Berlin Archbishop Heiner Koch has announced he’ll be appointing a pastoral minister for the LGBTQI community after a meeting with the Lesbian and Gay Association, the Berlin Archdiocese announced.
The meeting came at the request of the Lesbian and Gay Association of Berlin-Brandenburg “to look at the contradictions within the Catholic Church and the simultaneous solidarity shown toward LGBTQ people in the wake of the Vatican’s renewed rejection last February of any church blessing for homosexual couples”.
According to the Archbishop, this was an important step towards addressing the marginalisation and discrimination some in the LGBTQI community feel is directed at them from the Catholic Church, without fear of increased persecution.
Improve Relationships Between Catholic Church & LGBTQI Community
He said the fact that queer people are double marginalised, both within the Catholic community for not being heterosexual, as well as being judged for being Catholic in the LGBTQI community as being “painful and problematic” and hoped the introduction of a pastoral minister will improve relations between the two groups.
Another agenda item at the meeting also looked at the solidarity shown toward the LGBTQI community in the wake of the rejection in February of any blessings for homosexual couples in March, as reported by the Star Observer back in May.
The solidarity was shown in a remarkable display of public defiance of the church, when on the 10th of May this year, close to 100 hundred churches around the country held blessing ceremonies for gay and lesbian couples, held in front of news cameras as part of the “Love Wins” movement.
Catholic churches around Germany are offering blessings for gay couples – defying the Vatican's refusal to approve same-sex partnerships.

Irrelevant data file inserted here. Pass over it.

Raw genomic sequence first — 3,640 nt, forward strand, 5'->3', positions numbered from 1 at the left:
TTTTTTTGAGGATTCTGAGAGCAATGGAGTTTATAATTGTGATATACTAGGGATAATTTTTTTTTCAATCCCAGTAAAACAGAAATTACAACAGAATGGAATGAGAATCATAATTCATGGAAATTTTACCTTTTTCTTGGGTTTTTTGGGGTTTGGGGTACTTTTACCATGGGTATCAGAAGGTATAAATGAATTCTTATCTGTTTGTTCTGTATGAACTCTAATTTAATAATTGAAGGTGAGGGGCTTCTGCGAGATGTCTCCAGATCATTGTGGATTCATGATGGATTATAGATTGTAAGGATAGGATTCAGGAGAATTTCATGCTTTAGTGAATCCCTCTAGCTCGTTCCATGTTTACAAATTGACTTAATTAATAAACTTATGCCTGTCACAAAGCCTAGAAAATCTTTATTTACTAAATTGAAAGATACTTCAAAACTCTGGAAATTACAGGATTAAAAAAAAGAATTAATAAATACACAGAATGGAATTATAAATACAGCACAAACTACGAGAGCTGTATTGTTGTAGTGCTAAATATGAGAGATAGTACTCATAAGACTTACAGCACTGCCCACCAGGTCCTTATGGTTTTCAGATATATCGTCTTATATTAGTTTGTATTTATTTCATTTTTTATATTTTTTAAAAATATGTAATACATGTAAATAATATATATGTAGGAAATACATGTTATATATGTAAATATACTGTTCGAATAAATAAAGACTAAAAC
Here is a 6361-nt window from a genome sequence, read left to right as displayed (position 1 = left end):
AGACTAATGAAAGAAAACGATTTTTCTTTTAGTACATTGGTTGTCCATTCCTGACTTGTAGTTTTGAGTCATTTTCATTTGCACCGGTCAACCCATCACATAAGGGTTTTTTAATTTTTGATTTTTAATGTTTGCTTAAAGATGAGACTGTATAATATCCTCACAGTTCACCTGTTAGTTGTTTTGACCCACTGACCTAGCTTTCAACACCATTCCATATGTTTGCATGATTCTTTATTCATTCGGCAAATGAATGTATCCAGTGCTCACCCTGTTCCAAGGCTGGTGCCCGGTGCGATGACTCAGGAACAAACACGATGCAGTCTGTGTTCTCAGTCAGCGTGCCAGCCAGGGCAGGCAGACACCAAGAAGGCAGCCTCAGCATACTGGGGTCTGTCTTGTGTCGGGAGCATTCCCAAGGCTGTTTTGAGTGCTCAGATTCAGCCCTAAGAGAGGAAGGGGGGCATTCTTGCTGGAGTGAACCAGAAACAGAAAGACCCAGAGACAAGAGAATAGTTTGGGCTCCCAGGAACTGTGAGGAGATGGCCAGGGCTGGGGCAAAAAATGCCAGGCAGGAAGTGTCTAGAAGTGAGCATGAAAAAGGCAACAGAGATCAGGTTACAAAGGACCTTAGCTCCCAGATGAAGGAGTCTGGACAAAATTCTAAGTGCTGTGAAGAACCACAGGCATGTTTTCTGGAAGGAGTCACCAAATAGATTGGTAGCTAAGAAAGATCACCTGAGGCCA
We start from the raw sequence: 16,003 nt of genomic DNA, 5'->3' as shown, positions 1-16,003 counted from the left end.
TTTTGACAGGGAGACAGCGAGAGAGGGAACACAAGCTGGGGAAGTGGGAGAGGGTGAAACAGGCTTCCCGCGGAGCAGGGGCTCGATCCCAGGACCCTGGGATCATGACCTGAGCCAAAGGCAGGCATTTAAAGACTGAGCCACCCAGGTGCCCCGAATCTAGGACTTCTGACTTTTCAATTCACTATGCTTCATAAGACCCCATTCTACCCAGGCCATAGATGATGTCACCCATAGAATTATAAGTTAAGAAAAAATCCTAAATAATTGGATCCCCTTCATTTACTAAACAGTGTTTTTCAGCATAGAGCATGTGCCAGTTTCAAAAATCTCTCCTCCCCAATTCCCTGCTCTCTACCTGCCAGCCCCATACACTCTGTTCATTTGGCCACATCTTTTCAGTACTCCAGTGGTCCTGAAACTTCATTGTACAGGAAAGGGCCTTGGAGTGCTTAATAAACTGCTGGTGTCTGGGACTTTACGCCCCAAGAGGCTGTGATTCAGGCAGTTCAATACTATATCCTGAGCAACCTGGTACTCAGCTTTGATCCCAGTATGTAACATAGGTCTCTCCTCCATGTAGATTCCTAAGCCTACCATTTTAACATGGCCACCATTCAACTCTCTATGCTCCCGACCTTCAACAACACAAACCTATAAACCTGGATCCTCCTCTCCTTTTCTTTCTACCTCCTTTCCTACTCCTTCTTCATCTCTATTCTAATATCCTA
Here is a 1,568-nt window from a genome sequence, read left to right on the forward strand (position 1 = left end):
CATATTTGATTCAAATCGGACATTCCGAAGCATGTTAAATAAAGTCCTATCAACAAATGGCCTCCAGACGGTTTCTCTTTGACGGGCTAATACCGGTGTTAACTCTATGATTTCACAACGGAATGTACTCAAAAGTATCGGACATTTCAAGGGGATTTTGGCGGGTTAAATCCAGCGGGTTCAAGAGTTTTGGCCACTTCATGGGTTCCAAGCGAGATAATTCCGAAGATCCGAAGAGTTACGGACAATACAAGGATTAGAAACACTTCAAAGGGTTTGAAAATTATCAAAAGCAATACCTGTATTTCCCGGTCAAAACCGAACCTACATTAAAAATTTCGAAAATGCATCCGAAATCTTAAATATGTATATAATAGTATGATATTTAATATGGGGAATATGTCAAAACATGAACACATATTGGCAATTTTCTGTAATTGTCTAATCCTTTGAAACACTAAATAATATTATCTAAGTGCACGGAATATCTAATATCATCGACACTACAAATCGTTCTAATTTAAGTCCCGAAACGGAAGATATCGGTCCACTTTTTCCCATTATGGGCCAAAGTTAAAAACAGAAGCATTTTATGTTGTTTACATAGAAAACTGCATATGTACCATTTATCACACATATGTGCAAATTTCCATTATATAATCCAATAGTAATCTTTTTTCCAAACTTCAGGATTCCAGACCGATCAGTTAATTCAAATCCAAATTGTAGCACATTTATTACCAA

More than 100 churches around the country have signed up to host services under the motto "love wins." pic.twitter.com/KNfU6KnyTS
— DW Politics (@dw_politics) May 10, 2021
Berlin Archbishop’s Balancing Act
Ulrich Kessler, a member of the board of the Lesbian and Gay Association of Berlin-Brandenburg, said at the time he had been surprised and thrilled “that the rainbow flags were also waving from Catholic Church spires, decorated internet pages and posts in the social media and that many church congregations had called out for blessing services.”
It seems that Koch is walking a fine line though, because even though this meeting with the Lesbian and Gay Association of Berlin-Brandenburg addressed that solidarity, Koch himself does not necessarily agree with the actions of the “Love Wins” movement and the protest blessings, saying it was troublesome, “when church political pressure should be exerted by means of blessing services.”
He did promise to continue to apply pressure though, saying he was committed “without reservation to award God’s blessing to the love and relationship of people” and said he would continue to explore possibilities, including within the framework of the Synodal Path reform project of the Catholic Church in Germany.